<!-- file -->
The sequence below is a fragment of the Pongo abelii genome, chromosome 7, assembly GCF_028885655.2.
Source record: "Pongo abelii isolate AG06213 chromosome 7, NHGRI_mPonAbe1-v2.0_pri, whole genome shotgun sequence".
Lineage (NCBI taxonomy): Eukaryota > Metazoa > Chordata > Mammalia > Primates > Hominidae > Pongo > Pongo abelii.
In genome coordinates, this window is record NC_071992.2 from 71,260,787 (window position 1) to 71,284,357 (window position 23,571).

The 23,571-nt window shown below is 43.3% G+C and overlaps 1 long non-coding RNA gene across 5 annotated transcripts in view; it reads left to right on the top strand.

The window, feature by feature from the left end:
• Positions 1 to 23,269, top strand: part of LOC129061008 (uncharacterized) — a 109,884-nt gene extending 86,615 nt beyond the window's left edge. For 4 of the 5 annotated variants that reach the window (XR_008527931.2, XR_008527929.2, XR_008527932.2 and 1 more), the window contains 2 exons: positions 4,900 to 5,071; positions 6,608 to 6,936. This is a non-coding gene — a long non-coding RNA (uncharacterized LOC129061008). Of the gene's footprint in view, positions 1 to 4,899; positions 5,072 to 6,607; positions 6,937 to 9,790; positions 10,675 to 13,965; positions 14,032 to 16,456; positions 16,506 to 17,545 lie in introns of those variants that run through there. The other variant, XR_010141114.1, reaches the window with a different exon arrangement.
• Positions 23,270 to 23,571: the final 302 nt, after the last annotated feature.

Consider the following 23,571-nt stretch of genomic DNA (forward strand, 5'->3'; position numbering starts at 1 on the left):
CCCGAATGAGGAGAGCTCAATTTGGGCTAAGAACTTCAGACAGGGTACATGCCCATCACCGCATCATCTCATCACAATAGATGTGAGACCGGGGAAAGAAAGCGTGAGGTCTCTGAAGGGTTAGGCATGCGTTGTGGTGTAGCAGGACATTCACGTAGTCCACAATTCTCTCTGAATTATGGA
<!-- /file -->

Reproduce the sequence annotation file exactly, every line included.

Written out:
The sequence below is a fragment of the Pongo abelii genome, chromosome 7, assembly GCF_028885655.2.
Source record: "Pongo abelii isolate AG06213 chromosome 7, NHGRI_mPonAbe1-v2.0_pri, whole genome shotgun sequence".
Lineage (NCBI taxonomy): Eukaryota > Metazoa > Chordata > Mammalia > Primates > Hominidae > Pongo > Pongo abelii.
In genome coordinates, this window is record NC_071992.2 from 71,260,787 (window position 1) to 71,284,357 (window position 23,571).

The 23,571-nt window shown below is 43.3% G+C and overlaps 1 long non-coding RNA gene across 5 annotated transcripts in view; it reads left to right on the top strand.

The window, feature by feature from the left end:
• Positions 1 to 23,269, top strand: part of LOC129061008 (uncharacterized) — a 109,884-nt gene extending 86,615 nt beyond the window's left edge. For 4 of the 5 annotated variants that reach the window (XR_008527931.2, XR_008527929.2, XR_008527932.2 and 1 more), the window contains 2 exons: positions 4,900 to 5,071; positions 6,608 to 6,936. This is a non-coding gene — a long non-coding RNA (uncharacterized LOC129061008). Of the gene's footprint in view, positions 1 to 4,899; positions 5,072 to 6,607; positions 6,937 to 9,790; positions 10,675 to 13,965; positions 14,032 to 16,456; positions 16,506 to 17,545 lie in introns of those variants that run through there. The other variant, XR_010141114.1, reaches the window with a different exon arrangement.
• Positions 23,270 to 23,571: the final 302 nt, after the last annotated feature.

Consider the following 23,571-nt stretch of genomic DNA (forward strand, 5'->3'; position numbering starts at 1 on the left):
CCCGAATGAGGAGAGCTCAATTTGGGCTAAGAACTTCAGACAGGGTACATGCCCATCACCGCATCATCTCATCACAATAGATGTGAGACCGGGGAAAGAAAGCGTGAGGTCTCTGAAGGGTTAGGCATGCGTTGTGGTGTAGCAGGACATTCACGTAGTCCACAATTCTCTCTGAATTATGGA